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Sunday, May 26, 2013

Germany Rising: Bayern Munich wins the Champions League 2013

Photo credit: Reuters

As the curtains closed on another magical iteration of the UEFA Champions League, it was two German teams on the pitch: Borussia Dortmund and Bayern Munich. No Italian team, nor Spanish, nor English, French, Dutch or even Portuguese. Just German. And the way they got here, scoring 4 goals on perennial candidates Barcelona and Real Madrid in their home matches, just added to the accomplishment.

This isn't the first time two teams from one country reach the final. The same happened in 2008 with the Chelsea - Manchester United final in Moscow. Back then it was another tribute to the most expensive, most followed, and most emulated league: The English Premier League. Not so much anymore. Its champions went down early even United faltered near the end. Clearly, fate has looked another direction for choice.

Enter the Bundesliga. With perpetual contenders--and global brand--Bayern Munich, it might be easy to dismiss this league as not competitive. Not true. Aside from Dortmund and Munich exchanging wins during the recent decade, other standout performances abound: the 2008-2009 season was won by Wolfsburg, Stuttgart in 2006-2007 and Werder Bremen 2003-2004.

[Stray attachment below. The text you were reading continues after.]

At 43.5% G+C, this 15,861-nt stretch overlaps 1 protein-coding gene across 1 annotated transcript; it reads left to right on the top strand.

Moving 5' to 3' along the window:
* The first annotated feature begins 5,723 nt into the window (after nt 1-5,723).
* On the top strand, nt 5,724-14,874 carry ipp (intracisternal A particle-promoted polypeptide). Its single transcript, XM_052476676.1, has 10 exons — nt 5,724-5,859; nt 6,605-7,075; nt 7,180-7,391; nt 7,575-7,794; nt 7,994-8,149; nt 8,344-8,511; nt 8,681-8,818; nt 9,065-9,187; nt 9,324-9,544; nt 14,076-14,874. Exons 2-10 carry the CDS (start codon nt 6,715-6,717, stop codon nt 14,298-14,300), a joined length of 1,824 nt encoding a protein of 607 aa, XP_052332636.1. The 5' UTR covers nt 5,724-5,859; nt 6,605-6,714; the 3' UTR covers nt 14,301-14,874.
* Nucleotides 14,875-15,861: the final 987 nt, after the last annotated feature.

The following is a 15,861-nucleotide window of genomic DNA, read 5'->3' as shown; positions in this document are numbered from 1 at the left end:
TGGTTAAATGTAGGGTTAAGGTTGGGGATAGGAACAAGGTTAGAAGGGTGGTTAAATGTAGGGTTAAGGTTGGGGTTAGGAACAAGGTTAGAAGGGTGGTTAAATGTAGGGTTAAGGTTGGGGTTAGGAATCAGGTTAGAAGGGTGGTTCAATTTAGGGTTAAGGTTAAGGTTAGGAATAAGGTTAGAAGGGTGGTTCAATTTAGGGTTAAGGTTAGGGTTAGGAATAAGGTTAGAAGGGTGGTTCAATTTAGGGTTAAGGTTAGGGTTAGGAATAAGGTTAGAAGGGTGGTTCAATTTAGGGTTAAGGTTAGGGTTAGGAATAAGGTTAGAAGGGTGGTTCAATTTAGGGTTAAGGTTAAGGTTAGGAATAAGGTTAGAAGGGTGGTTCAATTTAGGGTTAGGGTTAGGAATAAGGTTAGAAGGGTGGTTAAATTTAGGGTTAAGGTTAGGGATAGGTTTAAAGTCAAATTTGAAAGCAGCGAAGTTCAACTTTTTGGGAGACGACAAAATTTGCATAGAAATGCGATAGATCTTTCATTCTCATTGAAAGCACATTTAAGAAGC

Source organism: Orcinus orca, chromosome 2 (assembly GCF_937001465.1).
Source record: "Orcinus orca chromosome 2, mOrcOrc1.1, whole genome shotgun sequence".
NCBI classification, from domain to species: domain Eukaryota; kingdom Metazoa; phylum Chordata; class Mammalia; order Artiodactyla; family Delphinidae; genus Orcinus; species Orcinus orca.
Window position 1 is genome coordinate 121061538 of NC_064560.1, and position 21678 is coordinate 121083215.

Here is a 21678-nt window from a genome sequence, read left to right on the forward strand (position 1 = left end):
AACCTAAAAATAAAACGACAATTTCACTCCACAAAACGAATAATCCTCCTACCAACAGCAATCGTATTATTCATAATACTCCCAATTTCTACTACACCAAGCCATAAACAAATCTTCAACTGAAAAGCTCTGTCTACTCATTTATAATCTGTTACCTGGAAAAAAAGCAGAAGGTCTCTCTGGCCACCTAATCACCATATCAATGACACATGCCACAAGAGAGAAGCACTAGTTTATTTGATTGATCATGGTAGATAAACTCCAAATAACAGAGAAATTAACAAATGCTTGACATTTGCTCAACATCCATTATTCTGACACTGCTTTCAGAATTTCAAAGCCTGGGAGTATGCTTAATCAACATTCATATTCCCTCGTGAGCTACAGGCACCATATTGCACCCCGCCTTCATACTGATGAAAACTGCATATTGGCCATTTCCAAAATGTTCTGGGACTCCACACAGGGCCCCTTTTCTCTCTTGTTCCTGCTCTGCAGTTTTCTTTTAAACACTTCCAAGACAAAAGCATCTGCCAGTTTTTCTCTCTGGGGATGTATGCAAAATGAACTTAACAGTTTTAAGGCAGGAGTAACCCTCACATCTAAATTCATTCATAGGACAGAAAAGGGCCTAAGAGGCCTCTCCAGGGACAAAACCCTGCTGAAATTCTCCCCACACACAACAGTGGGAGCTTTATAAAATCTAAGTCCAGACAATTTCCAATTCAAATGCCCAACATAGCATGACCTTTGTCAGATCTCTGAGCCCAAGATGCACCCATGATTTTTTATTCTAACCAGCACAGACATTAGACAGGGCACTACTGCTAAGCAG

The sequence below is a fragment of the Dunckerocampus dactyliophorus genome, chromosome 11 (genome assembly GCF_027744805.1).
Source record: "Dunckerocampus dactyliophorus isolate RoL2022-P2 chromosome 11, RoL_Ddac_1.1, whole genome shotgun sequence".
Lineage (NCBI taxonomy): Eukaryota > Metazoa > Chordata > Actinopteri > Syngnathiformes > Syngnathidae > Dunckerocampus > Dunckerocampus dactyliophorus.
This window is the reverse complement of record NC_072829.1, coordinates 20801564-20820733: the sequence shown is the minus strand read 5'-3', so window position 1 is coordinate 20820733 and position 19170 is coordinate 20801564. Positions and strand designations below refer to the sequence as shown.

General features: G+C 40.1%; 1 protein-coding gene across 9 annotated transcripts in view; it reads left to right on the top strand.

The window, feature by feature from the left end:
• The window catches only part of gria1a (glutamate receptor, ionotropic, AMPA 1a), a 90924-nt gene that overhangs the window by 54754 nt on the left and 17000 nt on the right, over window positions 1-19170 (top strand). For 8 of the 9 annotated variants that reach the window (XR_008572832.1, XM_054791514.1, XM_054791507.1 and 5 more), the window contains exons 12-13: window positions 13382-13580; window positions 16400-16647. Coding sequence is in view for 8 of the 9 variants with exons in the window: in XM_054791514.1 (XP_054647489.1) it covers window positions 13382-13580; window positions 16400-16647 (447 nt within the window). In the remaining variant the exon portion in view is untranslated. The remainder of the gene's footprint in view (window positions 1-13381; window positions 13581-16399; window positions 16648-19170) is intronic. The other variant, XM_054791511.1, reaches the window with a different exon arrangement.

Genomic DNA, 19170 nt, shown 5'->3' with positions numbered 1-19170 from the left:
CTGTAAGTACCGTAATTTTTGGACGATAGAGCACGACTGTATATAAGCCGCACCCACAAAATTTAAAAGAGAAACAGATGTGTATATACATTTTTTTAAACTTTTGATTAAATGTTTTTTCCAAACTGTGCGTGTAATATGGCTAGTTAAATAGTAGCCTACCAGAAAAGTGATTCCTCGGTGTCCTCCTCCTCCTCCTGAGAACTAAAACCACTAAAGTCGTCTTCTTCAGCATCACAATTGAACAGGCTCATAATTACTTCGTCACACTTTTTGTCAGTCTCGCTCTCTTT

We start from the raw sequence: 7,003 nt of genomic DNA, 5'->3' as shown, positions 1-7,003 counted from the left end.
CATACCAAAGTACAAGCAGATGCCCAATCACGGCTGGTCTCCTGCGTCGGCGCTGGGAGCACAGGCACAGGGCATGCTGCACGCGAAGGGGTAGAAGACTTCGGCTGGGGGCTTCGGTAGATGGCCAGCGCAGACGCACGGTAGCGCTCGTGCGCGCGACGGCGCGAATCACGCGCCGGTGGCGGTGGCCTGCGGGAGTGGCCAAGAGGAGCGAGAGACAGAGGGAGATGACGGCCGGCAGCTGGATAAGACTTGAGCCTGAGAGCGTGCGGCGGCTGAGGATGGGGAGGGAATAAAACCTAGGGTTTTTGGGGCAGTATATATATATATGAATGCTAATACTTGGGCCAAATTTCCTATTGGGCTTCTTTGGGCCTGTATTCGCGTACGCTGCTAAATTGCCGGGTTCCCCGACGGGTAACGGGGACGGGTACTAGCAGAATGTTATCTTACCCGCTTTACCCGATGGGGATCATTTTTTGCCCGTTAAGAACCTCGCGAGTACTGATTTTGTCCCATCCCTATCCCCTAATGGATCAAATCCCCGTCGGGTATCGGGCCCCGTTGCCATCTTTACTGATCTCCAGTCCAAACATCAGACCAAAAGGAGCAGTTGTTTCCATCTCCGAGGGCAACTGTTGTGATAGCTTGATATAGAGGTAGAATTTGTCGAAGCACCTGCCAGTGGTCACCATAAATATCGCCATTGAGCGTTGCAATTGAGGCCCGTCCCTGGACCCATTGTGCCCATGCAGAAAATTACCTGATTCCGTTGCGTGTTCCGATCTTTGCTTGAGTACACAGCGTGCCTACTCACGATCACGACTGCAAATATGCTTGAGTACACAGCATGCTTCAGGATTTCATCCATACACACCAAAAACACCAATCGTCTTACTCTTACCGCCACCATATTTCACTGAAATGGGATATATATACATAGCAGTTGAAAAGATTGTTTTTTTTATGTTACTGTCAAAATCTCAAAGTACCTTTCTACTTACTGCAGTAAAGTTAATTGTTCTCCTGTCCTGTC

But today it was a different story on the pitch. Bayern Munich had the global influence, the impetus, the fans, the explosiveness of Mandzukich, Ribery, Robben, Muller, Schweinsteiger. In a match that was back and forth at times, it was always clear the clad in red had the upper hand, the swift passes, the intricate movements. The score might have been much more emphatic if it hadn't been for Dortmund's goalkeeper Weidenfeller and defender Neven Subotic. 

Although Lewandowski got close and Gundogan scored the equalizer, it always seemed clear that Munich had the upper hand in the attack. So when the ball came to Arjen Robben's foot and he controlled it, gauged its direction and tapped it into the net near the end of the game, it all became clear. This was the Dutch master's night and an appropriate sendoff for coach Jupp Heynckes. 

This night was an ode to German football. If 2010 showed how the national team was stacked with talent and power in Muller, Ozil, Khedira, Boateng, and recent years have brought us Mario Gomez, Gundogan, Schurrle, then surely destiny is welcoming them to a new sphere. The Germans may have faltered at the World Cup and Euro, but its club teams have now reached the pinnacle of soccer and allowed for the next phase in the development of this team: an international tournament.

Germany may have had its previous empires mired by tragedy and greed, solace and misfortune. For a people trying every day so hard to perpetuate their pride, despite their trials in history, the sport of soccer can offer a new perspective. Here they are kings, there are no guns or bombs or dictators or emperors. No on faults them for their achievements but instead emulate their style and development. For the German people there is just one truth: the love of the sport, the love of German football.

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